Wednesday, September 5, 2012

Murphy at His Best: On Rothbard’s "Man, Economy, and State" at 50

 Bob Murphy has written an out-of-the park appreciation of Murray Rothbard's Man, Economy and State. Murphy begins:
This year marks the 50th anniversary of the 1962 publication of Murray Rothbard’s grand treatise, Man, Economy, and State (MES). I was humbled when asked to write an appreciation of this indispensable work of Austrian economics. Rather than discussing the book’s obvious role in the modern revival of Austrian ideas, I decided to focus on the book itself.

Rothbard originally intended his work to be a textbook treatment of Ludwig von Mises’s own magnum opus, Human Action, which had come out in 1949. Indeed, Herbert C. Cornuelle, president of the Volcker Fund, was the one to pitch this idea to Rothbard that very year. Rothbard prepared an outline and a sample chapter on money, then received the blessing of Mises himself to go forward.

However, as Joseph Stromberg chronicles in exquisite detail in his introduction to the Mises Institute’s Scholar’s Edition of MES (2004), upon embarking on the project Rothbard eventually realized that a mere textbook would not be adequate. Cornuelle had visited Rothbard and asked if he thought the work should become a treatise in its own right. Rothbard pondered the question and eventually wrote in response (in February 1954):

The original concept of this project was as a step-by-step, spelled-out version of Mises’ Human Action. However, as I have been proceeding, the necessary elaborations on the sometimes sparse framework of Mises has led inevitably to new and original presentations. Now that I have been proceeding to the theory of production where the whole cost-curve situation has to be faced, Mises is not much of a guide in this area. It is an area which encompasses a large part of present-day textbooks, and therefore must be met, in one way or another. . . . A further complication has arisen. A textbook, traditionally, is supposed to simply present already-received doctrine in a clear, step-by step manner. But not only would my textbook fly in the face of the doctrine as received by 99 percent of present-day economists, but there is one particularly vital point on which Mises, and all other economists, will have to be revised: monopoly theory.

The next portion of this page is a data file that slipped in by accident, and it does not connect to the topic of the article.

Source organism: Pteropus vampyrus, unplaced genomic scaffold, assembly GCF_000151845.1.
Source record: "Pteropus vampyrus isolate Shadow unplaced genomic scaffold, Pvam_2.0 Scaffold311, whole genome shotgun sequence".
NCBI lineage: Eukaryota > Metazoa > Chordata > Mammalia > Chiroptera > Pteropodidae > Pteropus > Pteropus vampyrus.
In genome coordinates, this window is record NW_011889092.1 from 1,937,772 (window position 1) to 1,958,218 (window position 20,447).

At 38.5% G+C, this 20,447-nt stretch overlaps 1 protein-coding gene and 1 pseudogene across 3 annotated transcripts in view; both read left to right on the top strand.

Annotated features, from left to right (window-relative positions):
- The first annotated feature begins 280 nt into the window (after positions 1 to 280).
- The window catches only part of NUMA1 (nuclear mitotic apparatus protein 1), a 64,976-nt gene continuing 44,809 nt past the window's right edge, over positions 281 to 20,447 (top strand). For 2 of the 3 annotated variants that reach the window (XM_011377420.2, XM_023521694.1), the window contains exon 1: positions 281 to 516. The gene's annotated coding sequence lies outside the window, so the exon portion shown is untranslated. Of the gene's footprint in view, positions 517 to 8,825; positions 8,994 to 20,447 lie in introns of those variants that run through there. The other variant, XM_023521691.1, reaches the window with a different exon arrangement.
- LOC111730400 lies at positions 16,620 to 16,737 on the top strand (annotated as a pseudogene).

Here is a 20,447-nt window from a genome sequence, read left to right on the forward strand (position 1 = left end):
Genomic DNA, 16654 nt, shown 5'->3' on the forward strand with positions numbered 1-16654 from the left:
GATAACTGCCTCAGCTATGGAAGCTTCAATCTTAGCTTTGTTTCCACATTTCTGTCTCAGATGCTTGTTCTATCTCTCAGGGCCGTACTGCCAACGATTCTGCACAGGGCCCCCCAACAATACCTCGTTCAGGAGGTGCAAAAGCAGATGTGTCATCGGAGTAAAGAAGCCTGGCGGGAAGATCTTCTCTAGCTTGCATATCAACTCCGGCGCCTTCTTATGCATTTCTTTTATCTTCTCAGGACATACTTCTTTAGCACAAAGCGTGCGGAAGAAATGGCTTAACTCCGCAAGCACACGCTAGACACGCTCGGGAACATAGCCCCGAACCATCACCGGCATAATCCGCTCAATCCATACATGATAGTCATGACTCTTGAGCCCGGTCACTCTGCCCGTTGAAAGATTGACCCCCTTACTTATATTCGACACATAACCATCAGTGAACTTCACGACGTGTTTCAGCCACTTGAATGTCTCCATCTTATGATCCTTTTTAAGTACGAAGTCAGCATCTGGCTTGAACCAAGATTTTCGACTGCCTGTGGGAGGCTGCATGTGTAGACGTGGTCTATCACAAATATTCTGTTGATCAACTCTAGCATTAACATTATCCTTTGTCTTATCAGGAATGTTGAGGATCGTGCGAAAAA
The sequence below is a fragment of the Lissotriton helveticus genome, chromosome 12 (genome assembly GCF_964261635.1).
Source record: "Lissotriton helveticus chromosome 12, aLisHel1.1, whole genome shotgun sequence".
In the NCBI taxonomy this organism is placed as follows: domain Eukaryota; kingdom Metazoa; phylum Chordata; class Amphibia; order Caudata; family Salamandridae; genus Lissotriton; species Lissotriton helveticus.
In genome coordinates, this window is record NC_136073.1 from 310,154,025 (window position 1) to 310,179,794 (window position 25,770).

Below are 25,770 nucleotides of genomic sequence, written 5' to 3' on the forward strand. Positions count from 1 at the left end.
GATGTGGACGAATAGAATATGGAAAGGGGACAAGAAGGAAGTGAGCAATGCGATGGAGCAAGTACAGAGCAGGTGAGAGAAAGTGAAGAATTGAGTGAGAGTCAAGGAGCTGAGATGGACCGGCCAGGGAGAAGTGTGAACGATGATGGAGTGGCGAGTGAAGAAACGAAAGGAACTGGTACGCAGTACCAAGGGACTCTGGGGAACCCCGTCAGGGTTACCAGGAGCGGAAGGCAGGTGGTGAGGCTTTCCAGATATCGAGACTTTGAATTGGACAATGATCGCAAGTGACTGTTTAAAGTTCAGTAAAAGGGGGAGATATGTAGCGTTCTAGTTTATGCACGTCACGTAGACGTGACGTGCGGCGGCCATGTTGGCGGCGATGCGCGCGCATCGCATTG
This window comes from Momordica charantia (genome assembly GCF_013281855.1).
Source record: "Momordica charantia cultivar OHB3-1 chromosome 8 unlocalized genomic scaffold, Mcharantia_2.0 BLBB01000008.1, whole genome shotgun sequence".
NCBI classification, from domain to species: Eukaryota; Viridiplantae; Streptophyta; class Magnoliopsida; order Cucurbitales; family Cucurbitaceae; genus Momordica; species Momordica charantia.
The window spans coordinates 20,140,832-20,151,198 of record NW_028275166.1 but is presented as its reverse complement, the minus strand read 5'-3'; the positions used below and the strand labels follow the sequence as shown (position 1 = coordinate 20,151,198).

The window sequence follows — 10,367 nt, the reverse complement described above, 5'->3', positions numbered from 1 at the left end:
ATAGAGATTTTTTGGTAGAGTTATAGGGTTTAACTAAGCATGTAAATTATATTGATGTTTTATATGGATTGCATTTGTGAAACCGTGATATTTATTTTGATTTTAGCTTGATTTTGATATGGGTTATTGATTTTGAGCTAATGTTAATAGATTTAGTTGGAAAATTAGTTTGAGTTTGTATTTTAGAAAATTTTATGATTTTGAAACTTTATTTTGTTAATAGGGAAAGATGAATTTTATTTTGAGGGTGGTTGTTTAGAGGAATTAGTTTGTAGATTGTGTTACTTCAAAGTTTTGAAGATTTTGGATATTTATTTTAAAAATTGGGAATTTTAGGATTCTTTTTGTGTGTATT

Thus we see that Rothbard eventually realized that he was writing a brand new treatise, resting on the Misesian edifice to be sure, but one that was Rothbard’s own. Not only did Rothbard differ from Mises on certain key points (some of which will be discussed below), but even where their treatments were compatible, Rothbard’s was the clearer and more systematic.

The fundamental difference between Human Action and Man, Economy, and State is that the latter is completely self-contained. The intelligent layperson with no prior exposure to any economics can read just Rothbard’s treatise and walk away understanding the core of orthodox Austrian theory. In contrast, Mises’s classic work assumes a great deal of background knowledge on the part of the reader, including Kantian philosophy, the classical theory of value, and Böhm-Bawerkian capital and interest theory (!). None of this is meant to belittle Mises’s work, but merely to underscore that I personally always point the dedicated newcomer to MES first, and only then to Human Action.
Read the rest here.


  1. Hey Bob what are your thoughts on this paper?

  2. I read Hazlitt and Schiff and Ron Paul before, but it was MES that really turned me into a true austrian and anarcho-capitalist. The reviewer really captures the true essence of Rothbard in this review. And he hits the nail on the head with Rothbard's monopoly-theory.

  3. I read Reisman's Capitalism first, then Human Action, then Man, Economy and State w/ Power & Market.

    I have always wondered how my experience of the ideas and the works themselves would be different if I had read them in a different order or at different times in my intellectual development (that's presuming I could characterize myself as having had an "intellectual development", of course).